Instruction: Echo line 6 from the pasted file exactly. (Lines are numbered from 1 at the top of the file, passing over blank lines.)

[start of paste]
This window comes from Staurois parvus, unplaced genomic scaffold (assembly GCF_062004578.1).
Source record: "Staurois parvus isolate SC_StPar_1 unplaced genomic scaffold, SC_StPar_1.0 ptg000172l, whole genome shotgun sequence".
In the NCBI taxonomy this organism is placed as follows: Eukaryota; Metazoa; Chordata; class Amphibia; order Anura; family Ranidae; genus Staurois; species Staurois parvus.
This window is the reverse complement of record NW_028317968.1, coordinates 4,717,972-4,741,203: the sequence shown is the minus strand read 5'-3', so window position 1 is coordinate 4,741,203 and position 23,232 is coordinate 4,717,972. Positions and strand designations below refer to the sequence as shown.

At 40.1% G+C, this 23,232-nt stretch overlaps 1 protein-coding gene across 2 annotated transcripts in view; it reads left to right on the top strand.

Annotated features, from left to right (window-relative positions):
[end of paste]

Annotated features, from left to right (window-relative positions):